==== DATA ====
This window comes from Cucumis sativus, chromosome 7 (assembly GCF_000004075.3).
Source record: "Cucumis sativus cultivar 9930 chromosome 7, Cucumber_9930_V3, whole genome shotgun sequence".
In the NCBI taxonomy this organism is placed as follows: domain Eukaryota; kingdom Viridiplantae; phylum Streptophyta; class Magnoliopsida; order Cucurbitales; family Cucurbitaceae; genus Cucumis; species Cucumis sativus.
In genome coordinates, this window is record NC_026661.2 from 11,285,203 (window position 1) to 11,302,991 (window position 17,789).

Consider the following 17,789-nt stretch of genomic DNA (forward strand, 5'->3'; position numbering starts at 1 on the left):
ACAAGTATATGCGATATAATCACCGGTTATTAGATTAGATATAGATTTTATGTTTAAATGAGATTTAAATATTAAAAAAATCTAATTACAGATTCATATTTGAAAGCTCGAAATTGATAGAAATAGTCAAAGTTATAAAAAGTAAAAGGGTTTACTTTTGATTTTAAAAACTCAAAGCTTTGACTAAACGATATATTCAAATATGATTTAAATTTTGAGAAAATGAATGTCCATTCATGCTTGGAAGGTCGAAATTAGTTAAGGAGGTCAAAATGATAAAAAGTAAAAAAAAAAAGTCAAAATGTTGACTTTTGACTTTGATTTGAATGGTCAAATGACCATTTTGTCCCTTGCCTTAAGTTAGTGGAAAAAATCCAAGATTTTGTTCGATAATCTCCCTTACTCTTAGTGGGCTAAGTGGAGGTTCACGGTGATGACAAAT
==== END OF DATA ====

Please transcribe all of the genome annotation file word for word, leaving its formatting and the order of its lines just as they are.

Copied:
This window comes from Cucumis sativus, chromosome 7 (assembly GCF_000004075.3).
Source record: "Cucumis sativus cultivar 9930 chromosome 7, Cucumber_9930_V3, whole genome shotgun sequence".
In the NCBI taxonomy this organism is placed as follows: domain Eukaryota; kingdom Viridiplantae; phylum Streptophyta; class Magnoliopsida; order Cucurbitales; family Cucurbitaceae; genus Cucumis; species Cucumis sativus.
In genome coordinates, this window is record NC_026661.2 from 11,285,203 (window position 1) to 11,302,991 (window position 17,789).

Consider the following 17,789-nt stretch of genomic DNA (forward strand, 5'->3'; position numbering starts at 1 on the left):
ACAAGTATATGCGATATAATCACCGGTTATTAGATTAGATATAGATTTTATGTTTAAATGAGATTTAAATATTAAAAAAATCTAATTACAGATTCATATTTGAAAGCTCGAAATTGATAGAAATAGTCAAAGTTATAAAAAGTAAAAGGGTTTACTTTTGATTTTAAAAACTCAAAGCTTTGACTAAACGATATATTCAAATATGATTTAAATTTTGAGAAAATGAATGTCCATTCATGCTTGGAAGGTCGAAATTAGTTAAGGAGGTCAAAATGATAAAAAGTAAAAAAAAAAAGTCAAAATGTTGACTTTTGACTTTGATTTGAATGGTCAAATGACCATTTTGTCCCTTGCCTTAAGTTAGTGGAAAAAATCCAAGATTTTGTTCGATAATCTCCCTTACTCTTAGTGGGCTAAGTGGAGGTTCACGGTGATGACAAAT